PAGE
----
Christin Claypool is a charge nurse at Children's Hospital of Michigan. With infectious enthusiasm and warmth, she has spent seven years at Children's Hospital ensuring that her young patients not only receive the best care, but that they are treated with dignity and respect. Parents appreciate this and are grateful for her commitment to keeping clear lines of communication. Patient families often write letters lauding the level of care she provides. Claypool humbly accepts this recognition and firmly believes in recognizing everyone whose performance is outstanding. Because of this, she coordinates employee recognition programs and venues to acknowledge staff members. She uses off-site outings to increase morale and a positive postings bulletin board where employees can post affirming and congratulatory post-it notes for staff achievements on and off the job.
Communication is Claypool's fundamental foundation, whether between colleagues or to families and patients. She works to improve communication between physicians and parents to help prevent families from getting mixed messages from different members of the child's care team. She also coordinates family-centered care meetings with the patient, their family, physicians and other care givers to assist in understanding their child's illness.
Sarah Rauner, BSN, MSN, CPNP
William Beaumont Hospital – Troy
Sarah Rauner, pediatric nurse practitioner at William Beaumont Hospital – Troy, exemplifies the professionalism and passion of a Nightingale Award winner. Her desire to make improvements that will help pediatric patients, their families and the nurses who care for them, along with her tireless energy to do so, is commendable by all who know her. Probably the most admirable is the fortitude she displayed going from senior nursing student to pediatric practitioner nurse in just five years. She knew what she wanted and whom she wanted to help and did not stop until she got there. She continues to display these same values in her job everyday.
Rauner works in the Emergency Center where she strives to meet the needs of sick or injured pediatric patients. Beaumont Hospital has implemented a Clinical Nurse III Program within the last six months. This program entails very stringent requirements in the areas of leadership, clinical and educational Initiatives. It’s not surprising that Rauner quickly rose to the challenge and was one of the first two nurses awarded Clinical Nurse III status.
PEOPLE’S CHOICE AWARD
Carrie Weiland, BSN
Pathway Livingston Educational Service Agency
Under shimmering lights and glamorous décor, young men and women begin a night they will never forget. Corsages accent captivating dresses and handsome tuxedos paint a royal scene. For many young adults prom is a rite of passage, celebrating graduation and a step toward adulthood. One nurse made this dream a reality for her special needs students. Carrie Weiland has dedicated the last 11 years of her life to the students at the Pathway School. She works with children who are severely impaired, both physically and mentally.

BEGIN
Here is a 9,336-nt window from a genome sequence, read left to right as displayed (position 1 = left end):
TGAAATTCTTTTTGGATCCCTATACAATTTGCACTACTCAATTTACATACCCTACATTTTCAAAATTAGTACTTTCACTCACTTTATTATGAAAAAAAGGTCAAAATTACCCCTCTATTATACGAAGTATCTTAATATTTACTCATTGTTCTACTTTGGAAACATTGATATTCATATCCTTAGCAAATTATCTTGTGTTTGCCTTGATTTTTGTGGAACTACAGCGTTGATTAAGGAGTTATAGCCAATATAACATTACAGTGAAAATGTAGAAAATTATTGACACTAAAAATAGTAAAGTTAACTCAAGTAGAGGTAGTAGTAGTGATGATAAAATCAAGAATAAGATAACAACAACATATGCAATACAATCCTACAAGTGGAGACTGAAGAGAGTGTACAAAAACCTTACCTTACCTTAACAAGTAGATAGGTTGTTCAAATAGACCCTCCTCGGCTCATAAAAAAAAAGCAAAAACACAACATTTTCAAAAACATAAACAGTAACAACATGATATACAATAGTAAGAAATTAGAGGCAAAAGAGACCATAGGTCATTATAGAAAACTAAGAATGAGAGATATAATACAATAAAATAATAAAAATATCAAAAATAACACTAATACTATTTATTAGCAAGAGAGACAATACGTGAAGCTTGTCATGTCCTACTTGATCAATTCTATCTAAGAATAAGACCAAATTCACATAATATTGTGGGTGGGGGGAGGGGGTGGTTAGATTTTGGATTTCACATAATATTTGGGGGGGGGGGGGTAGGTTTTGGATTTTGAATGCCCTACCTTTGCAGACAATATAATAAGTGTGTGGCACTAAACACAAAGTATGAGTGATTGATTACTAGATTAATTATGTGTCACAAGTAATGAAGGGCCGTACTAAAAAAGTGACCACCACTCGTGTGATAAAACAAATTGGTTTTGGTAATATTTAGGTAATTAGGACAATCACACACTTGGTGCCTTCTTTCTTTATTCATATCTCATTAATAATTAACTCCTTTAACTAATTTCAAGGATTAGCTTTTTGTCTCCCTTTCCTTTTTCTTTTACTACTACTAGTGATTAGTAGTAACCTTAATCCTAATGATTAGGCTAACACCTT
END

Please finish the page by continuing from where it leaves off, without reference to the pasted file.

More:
"The kids are phenomenal, knowing what they go through every day is unbelievable," said Weiland. "It inspires me to see what they are capable of and how happy they can be."
Weiland is not the typical school nurse; she writes poetry, sings and prays for her students. Organizing a prom was an idea well within her capabilities. One of the school rooms was transformed for the prom. Lights were positioned, music was selected and special cakes were made for this majestic event. A mock prom boutique was created inside the school, providing donated gowns, ties and corsages. Weiland also invited volunteer make-up artists and hair stylists to make the girls feel like movie stars. A professional photographer was on hand to capture the emotional event. The first prom was such a success that it has now become an annual event and continues to be organized by Weiland.
Weiland is helping her students to beat the odds, just as she continues to do. As a child, Weiland spent a significant amount of her time in hospitals, undergoing complex surgeries to repair a serious congenital defect. She was born with bladder exstrophy and an open pelvic bone. Spending so much of her childhood in the medical world, Weiland had made up her mind by the age of eight that she wanted to provide care to the less fortunate. After graduating from Wayne State University, Weiland began her career in nursing at the University of Michigan Mott Children's Hospital. Her devotion to pediatric care has taken her across Michigan, even to the Upper Peninsula. A career which might not have been possible if it wasn't for Weiland's impassioned family who refused to give up on her when doctors recommended she be institutionalized because she would not live beyond 20 years of age.
Her devotion to the students of the Pathway School often has her skipping lunch breaks and working in pain, due to her chronic health issues. Weiland explains what makes her a successful nurse.
"No matter how much you give, you always get back more," she said.
Weiland is an everyday hero, who continues to sacrifice her own comfort for that of others. She is an inspiration to her colleagues and feels extremely honored to be recognized with such a prestigious award.
For more information on the awards and OU’s nursing program, visit the School of Nursing Web site, call (248) 370-4253 or e-mail email@example.com.